Every year, around 10 million tourists visit the Gold Coast region, including 849,114 overseas visitors, 3,468,000 domestic overnight guests, and 5,366,000 daytrip visitors. Tourism is the region’s largest industry, directly contributing more than $4.4 billion to the city economy each year and directly accounting for one in every four jobs. The city has approximately 65,000 beds, 60 kilometers (37 miles) of beach, 600 kilometers (370 miles) of canal, 100,000 hectares of nature reserve, 500 restaurants, 40 golf courses, and 5 major theme parks. There have been several possibilities and plans for additional theme parks beyond the present five.
Jetstar, Virgin Australia, and Tiger Airways fly from Gold Coast Airport to destinations all around Australia. International flights from Japan, New Zealand, Singapore, and Malaysia also arrive at Gold Coast Airport, with airlines such as Flyscoot, Jetstar, Qantas, Air New Zealand, Virgin Australia, and Airasia X. Brisbane Airport is less than an hour from the Gold Coast’s central business district, and direct trains run.
The Gold Coast’s climate guarantees that visitors may enjoy the region all year. It has a moderate, subtropical climate, with January highs of 29°C and July highs of 21°C. The winter months get minimal rainfall, whilst the summer months feature frequent storms from the west.
When planning your days on the Gold Coast, keep in mind that rain forecasts often correlate to sudden and strong afternoon storms, rather than long periods of mild rain.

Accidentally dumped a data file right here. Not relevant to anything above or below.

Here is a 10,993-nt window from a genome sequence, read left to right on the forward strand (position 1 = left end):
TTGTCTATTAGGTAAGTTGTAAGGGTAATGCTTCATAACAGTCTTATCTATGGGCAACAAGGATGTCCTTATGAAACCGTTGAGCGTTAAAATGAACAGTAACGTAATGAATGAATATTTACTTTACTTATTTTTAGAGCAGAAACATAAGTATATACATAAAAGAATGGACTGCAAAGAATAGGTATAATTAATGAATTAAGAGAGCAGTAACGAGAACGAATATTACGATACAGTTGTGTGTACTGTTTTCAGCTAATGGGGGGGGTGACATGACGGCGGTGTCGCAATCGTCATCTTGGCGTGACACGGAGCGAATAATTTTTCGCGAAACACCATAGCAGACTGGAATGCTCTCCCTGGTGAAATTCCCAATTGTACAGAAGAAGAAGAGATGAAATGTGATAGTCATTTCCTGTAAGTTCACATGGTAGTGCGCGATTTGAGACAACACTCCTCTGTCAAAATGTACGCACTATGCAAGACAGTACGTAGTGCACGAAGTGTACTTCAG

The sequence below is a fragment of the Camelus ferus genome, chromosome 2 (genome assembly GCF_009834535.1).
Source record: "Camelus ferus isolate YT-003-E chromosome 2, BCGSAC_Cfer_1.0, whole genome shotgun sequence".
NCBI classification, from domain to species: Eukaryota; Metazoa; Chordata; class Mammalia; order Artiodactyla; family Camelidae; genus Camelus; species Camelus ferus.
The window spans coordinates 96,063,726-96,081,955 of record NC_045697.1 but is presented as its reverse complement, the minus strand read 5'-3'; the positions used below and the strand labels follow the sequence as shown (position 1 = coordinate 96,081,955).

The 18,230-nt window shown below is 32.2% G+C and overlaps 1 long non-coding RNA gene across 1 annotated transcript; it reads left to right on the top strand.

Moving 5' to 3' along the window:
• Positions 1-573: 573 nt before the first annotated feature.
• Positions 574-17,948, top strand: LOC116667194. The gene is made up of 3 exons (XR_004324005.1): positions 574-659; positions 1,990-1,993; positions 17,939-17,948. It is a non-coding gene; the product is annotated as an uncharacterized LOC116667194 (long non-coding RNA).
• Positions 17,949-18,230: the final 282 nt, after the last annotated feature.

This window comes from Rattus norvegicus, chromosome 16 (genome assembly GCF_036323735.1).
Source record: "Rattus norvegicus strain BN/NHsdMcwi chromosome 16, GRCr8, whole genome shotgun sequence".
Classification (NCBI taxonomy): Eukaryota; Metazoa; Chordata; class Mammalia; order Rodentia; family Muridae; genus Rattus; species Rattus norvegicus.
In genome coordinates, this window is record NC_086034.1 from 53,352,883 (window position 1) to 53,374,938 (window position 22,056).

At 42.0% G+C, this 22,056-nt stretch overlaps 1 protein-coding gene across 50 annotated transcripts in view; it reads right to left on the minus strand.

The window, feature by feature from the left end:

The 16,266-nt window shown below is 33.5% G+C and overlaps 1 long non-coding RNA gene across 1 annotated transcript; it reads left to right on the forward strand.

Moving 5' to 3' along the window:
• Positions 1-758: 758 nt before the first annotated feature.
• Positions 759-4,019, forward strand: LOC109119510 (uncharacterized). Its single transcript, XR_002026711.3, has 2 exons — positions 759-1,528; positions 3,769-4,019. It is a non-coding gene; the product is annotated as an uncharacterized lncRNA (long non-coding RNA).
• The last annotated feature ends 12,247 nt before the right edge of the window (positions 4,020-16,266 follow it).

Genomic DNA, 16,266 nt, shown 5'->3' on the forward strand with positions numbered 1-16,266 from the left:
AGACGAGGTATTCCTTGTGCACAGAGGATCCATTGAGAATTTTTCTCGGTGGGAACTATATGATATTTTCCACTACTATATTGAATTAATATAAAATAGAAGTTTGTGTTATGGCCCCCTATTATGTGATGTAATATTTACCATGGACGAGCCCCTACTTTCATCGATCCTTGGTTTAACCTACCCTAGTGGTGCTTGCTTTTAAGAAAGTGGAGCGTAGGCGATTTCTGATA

With a population of 550,000 people, the Gold Coast is a significant metropolitan region. The Gold Coast’s infrastructure, facilities, services, and labor market are shared with Brisbane to the north. Workers often travel between the two via train and car.
Unfortunately, many visitors consider Surfers Paradise is an overdeveloped ‘tourist trap’ because of its highrise structures and crowds. However, the majority of these structures are local residences. There are also various businesses and enterprises in the city that are not directly tied to tourism.
The more well-known Gold Coast spans along the coastal suburbs from Paradise Point to Tweed Heads (about 35km). Surfers Paradise, located at the northern end, is the center of the recreational activities.
Gold Coast City has developed from a tiny coastal tourist resort to Australia’s sixth biggest city (and the country’s most populated non-capital city) in the last fifty years. With a 5-year annual average population growth rate of 3.4 percent, compared to 1.2 percent for Australia, the city is presently regarded Australia’s fastest growing big city, located inside South East Queensland’s boom corridor. Gross Regional Product increased by 61 percent from A$9.7 billion in 2001 to A$15.6 billion in 2008. With about 10 million tourists to the region each year, tourism remains critical to Gold Coast City’s economy. Historically, the economy was driven by population-derived businesses like as construction, tourism, and retail. Diversification has occurred, and the city currently has an economic foundation comprised of maritime, education, information communication and technology, food, tourist, creative, environmental, and sports businesses. The City of Gold Coast Council has designated these nine sectors as critical to the city’s economic growth. The unemployment rate in Gold Coast City (5.6%) is lower than the national average (5.9 per cent).
Many lodging establishments provide free Wi-Fi to its visitors. Other Wi-Fi hotspots include McDonald’s and Hungry Jack’s restaurants, as well as coffee shops like Starbucks and Gloria Jean’s. Except for Mudgeeraba and the mobile library, all Gold Coast City Branch libraries provide free Wi-Fi.